Launch of project to tackle Margate’s ‘ghost shops’ High Street

The launch of TMS

More than 100 people turned out for the launch of a Margate project to open a fabrications laboratory predicted to create 80 jobs in two years.

The Margate School has secured £499,000 from the Coastal Communities Fund to provide early technological support for the ‘creative cluster’ that has grown up around Turner  Contemporary.

The aim is to help revitalise ‘ghost premises’ with The Margate School taking up space in the High Street with a ‘Pop Up’ facility for digital printing and imaging with analogue. The school will also use the old Midland Bank building and adjacent shop premises for specific enterprise training/workshops for desk-based support and mentoring sessions.

The launch took place this month at the former Woolworth’s building in the High Street. Presentations were given by Uwe Derksen, project director, and his associates including patron and film director Arnold Schwartzman OBE, who studied at the original Thanet School of Art, and Hugo Fenwick of Fenwick department stores

Mr Fenwick, who is also a founder director of TMS, spoke on the huge potential for economic impact in a deprived area.

Thanet council leader Bob Bayford referred to the enormous national importance of the creative industries and how well placed Margate was to continue the momentum of the Turner Contemporary which continued to attract creative workers.

Richard Ash, chair of Margate Town Team, said there is a need to diversify high streets severely challenged by changing shopping habits. This would help secure the future for niche retailers such as the ‘retro market’ in Margate.

The project will include internships for students and emerging creative professionals and the equipment will be available to local creative businesses alongside professionals for training and prototyping and testing purposes.

TMS will be working closely with the Margate Museum, Margate Civic Society and other heritage community groups on town and coastal trails.

There are also plans for summer schools and a close liaison with the Rouen-Le Havre Art School.

The Margate School is a Charitable Incorporated Company and says it will be an internationally connected liberal arts school which by Year 5 aims to be taking 3,000 students with creative and digital economy initiatives run in partnership with Canterbury Christ Church and other education establishments.

The Margate scheme was one of 16 successful ‘Fast Track’ projects to receive a share of £6 million from the government fund.


This month it also launched the launched the festive light project with local high street traders. The project has portraits of traders on display in the windows of the former Store 21 building.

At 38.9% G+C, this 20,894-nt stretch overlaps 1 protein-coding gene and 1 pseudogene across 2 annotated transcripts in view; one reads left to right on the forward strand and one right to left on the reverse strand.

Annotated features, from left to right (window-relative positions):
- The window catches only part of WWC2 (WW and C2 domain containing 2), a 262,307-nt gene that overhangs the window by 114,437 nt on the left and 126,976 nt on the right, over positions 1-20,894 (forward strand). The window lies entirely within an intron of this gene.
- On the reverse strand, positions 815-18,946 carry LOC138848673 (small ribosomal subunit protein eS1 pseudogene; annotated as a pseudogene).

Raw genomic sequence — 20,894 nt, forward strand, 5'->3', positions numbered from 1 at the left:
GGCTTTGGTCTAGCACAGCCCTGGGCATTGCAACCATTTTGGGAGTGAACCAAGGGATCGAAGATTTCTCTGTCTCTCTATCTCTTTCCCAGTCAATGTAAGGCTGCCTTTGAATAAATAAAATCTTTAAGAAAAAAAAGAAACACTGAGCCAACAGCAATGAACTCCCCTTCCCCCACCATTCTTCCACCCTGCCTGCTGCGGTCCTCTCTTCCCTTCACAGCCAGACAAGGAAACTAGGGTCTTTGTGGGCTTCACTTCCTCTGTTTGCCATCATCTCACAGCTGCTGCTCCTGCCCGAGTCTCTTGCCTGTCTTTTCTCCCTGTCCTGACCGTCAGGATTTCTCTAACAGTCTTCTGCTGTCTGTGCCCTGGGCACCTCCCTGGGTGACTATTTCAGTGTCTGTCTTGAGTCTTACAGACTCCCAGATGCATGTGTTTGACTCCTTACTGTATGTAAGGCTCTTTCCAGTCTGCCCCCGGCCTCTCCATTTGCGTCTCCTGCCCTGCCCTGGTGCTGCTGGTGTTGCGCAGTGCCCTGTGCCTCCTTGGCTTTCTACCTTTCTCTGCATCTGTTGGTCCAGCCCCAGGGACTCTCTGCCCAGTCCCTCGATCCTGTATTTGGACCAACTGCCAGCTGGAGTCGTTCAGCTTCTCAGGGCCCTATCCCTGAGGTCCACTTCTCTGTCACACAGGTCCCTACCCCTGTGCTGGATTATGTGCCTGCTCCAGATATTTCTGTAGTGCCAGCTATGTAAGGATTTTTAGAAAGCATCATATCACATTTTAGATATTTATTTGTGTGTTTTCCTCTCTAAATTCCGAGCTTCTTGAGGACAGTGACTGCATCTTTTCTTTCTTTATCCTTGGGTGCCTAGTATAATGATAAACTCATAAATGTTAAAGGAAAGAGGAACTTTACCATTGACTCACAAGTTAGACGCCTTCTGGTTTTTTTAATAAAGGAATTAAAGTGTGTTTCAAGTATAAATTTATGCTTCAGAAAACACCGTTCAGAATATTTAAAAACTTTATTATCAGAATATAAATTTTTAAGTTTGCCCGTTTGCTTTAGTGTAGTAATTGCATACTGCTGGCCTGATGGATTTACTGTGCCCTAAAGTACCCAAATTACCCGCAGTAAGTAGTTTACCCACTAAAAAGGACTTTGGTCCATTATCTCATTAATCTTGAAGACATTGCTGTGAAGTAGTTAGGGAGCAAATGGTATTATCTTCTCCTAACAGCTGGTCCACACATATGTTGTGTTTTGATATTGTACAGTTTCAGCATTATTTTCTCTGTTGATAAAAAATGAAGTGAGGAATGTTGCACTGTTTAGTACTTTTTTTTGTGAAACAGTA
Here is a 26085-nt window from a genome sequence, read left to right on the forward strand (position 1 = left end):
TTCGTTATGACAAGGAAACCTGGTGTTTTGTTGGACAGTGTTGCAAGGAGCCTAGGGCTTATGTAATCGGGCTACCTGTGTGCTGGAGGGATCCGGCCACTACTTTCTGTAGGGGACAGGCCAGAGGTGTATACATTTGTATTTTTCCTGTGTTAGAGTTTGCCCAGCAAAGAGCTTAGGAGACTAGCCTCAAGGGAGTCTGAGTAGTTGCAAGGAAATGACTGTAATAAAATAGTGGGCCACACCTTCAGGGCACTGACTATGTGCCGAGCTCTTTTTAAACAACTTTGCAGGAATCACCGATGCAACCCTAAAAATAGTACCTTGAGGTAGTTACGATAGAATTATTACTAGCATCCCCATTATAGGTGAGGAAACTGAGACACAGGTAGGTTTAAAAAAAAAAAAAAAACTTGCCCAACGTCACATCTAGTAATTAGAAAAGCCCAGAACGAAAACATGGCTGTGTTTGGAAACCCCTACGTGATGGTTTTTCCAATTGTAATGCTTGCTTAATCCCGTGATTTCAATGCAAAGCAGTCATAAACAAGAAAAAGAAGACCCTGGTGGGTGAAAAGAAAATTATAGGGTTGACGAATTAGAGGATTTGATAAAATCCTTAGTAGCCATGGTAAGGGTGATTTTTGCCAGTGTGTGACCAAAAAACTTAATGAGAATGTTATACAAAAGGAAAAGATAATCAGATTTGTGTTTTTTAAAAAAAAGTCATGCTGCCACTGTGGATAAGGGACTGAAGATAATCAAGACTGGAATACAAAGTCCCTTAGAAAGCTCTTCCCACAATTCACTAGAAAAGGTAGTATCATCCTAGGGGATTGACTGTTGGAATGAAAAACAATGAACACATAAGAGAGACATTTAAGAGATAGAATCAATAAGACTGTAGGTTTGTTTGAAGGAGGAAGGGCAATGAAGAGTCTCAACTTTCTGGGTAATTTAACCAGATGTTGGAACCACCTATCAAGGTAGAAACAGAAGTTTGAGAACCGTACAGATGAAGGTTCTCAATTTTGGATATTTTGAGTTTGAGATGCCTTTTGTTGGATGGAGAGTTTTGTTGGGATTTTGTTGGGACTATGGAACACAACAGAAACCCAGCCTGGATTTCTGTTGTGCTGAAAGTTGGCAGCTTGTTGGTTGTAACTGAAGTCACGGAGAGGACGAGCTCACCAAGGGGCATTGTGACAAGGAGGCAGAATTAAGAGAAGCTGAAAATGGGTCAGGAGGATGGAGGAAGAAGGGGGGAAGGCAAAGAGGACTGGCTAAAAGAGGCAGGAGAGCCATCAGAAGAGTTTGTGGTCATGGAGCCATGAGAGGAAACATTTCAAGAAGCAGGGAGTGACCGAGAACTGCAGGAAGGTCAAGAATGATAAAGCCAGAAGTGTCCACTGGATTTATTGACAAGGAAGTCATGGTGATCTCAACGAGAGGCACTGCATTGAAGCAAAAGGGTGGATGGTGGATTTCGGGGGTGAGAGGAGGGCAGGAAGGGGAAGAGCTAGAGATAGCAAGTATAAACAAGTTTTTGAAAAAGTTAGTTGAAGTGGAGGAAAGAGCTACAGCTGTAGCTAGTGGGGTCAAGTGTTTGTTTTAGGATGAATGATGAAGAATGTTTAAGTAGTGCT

Find out more about The Margate School here

A report commissioned by Thanet council last year found that creative businesses, including artist studios, are on the rise across the isle.

Published in June 2017, the report stated there had been an 84% growth in creative businesses in the district and Margate had a 71% increase in artist studios over the last 4 years.

Creative industries are key to the UK’s economy, contributing nearly £90bn to the economy in 2015 and providing 2.9m jobs.

The report’s findings in numbers:

  • 80% of respondents said they felt positive about the future and 79% expect their income to increase in the next five years
  • 60% have moved to Thanet in since Turner Contemporary opened in 2011 with 67% coming from London
  • 75% are members of formal or informal support networks
  • 59% are based in Margate and Cliftonville
  • Creative businesses have been supported to grow with public sector investment of £156,000 generating £636,838 of private sector match
  • 27 new jobs have been created
  • 160% growth in film and TV businesses as well as a 330% growth in technology organisations in Thanet over the last four years.


  1. If the rent was lowered the shops wouldn’t be empty and the high street would be thriving. The greed of The property owners/ council that have ruined everything and forced shops to move out of high street

  2. If this investment goes ahead perhaps we could have some decent xmas lights and a tree on the front – its shameful to have a few cheap lights on the clock tower??

  3. Haven’t they done all this art installation stuff in empty shops already? Why are the council so obsessed with art & throwing money at the Turder Centre & the surrounding hipster shops, while continuing to ignore the dump of a high street & seafront? People don’t see King Street & the Harbour when they get off the train or bus-they see Arlington House, the tatty seafront & the dead high street with empty shops, the homeless sleeping in the doorways & filthy pavements.

Comments are closed.